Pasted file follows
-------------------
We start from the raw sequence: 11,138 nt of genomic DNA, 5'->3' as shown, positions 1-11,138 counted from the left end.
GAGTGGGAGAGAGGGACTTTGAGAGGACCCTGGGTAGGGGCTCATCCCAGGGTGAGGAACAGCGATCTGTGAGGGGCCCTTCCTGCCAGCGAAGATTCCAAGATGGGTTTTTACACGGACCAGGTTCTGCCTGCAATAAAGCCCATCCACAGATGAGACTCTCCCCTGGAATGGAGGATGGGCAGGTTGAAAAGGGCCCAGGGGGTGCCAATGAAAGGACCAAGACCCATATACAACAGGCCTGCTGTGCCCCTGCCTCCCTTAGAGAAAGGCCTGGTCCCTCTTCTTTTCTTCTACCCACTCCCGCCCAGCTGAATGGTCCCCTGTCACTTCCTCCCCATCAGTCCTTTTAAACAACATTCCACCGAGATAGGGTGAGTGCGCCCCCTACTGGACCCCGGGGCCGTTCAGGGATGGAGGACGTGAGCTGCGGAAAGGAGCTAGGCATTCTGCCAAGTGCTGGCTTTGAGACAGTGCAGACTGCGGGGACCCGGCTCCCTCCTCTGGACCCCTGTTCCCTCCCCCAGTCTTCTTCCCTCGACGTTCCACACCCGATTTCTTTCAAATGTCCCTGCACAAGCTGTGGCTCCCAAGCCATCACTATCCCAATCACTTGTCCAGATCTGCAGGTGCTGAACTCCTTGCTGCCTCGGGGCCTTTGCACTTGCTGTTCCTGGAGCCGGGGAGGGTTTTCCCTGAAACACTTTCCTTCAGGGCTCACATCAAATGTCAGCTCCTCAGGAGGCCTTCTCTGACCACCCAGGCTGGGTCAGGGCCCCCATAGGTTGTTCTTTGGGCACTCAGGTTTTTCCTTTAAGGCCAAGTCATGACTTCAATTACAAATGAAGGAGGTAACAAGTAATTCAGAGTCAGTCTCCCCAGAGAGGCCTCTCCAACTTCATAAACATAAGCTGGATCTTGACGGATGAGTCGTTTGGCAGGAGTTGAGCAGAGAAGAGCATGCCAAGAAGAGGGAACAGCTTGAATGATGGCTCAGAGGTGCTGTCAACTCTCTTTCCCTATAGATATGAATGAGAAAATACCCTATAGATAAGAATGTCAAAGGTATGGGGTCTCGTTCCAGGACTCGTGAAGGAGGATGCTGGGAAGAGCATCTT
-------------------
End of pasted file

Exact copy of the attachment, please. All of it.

We start from the raw sequence: 11,138 nt of genomic DNA, 5'->3' as shown, positions 1-11,138 counted from the left end.
GAGTGGGAGAGAGGGACTTTGAGAGGACCCTGGGTAGGGGCTCATCCCAGGGTGAGGAACAGCGATCTGTGAGGGGCCCTTCCTGCCAGCGAAGATTCCAAGATGGGTTTTTACACGGACCAGGTTCTGCCTGCAATAAAGCCCATCCACAGATGAGACTCTCCCCTGGAATGGAGGATGGGCAGGTTGAAAAGGGCCCAGGGGGTGCCAATGAAAGGACCAAGACCCATATACAACAGGCCTGCTGTGCCCCTGCCTCCCTTAGAGAAAGGCCTGGTCCCTCTTCTTTTCTTCTACCCACTCCCGCCCAGCTGAATGGTCCCCTGTCACTTCCTCCCCATCAGTCCTTTTAAACAACATTCCACCGAGATAGGGTGAGTGCGCCCCCTACTGGACCCCGGGGCCGTTCAGGGATGGAGGACGTGAGCTGCGGAAAGGAGCTAGGCATTCTGCCAAGTGCTGGCTTTGAGACAGTGCAGACTGCGGGGACCCGGCTCCCTCCTCTGGACCCCTGTTCCCTCCCCCAGTCTTCTTCCCTCGACGTTCCACACCCGATTTCTTTCAAATGTCCCTGCACAAGCTGTGGCTCCCAAGCCATCACTATCCCAATCACTTGTCCAGATCTGCAGGTGCTGAACTCCTTGCTGCCTCGGGGCCTTTGCACTTGCTGTTCCTGGAGCCGGGGAGGGTTTTCCCTGAAACACTTTCCTTCAGGGCTCACATCAAATGTCAGCTCCTCAGGAGGCCTTCTCTGACCACCCAGGCTGGGTCAGGGCCCCCATAGGTTGTTCTTTGGGCACTCAGGTTTTTCCTTTAAGGCCAAGTCATGACTTCAATTACAAATGAAGGAGGTAACAAGTAATTCAGAGTCAGTCTCCCCAGAGAGGCCTCTCCAACTTCATAAACATAAGCTGGATCTTGACGGATGAGTCGTTTGGCAGGAGTTGAGCAGAGAAGAGCATGCCAAGAAGAGGGAACAGCTTGAATGATGGCTCAGAGGTGCTGTCAACTCTCTTTCCCTATAGATATGAATGAGAAAATACCCTATAGATAAGAATGTCAAAGGTATGGGGTCTCGTTCCAGGACTCGTGAAGGAGGATGCTGGGAAGAGCATCTT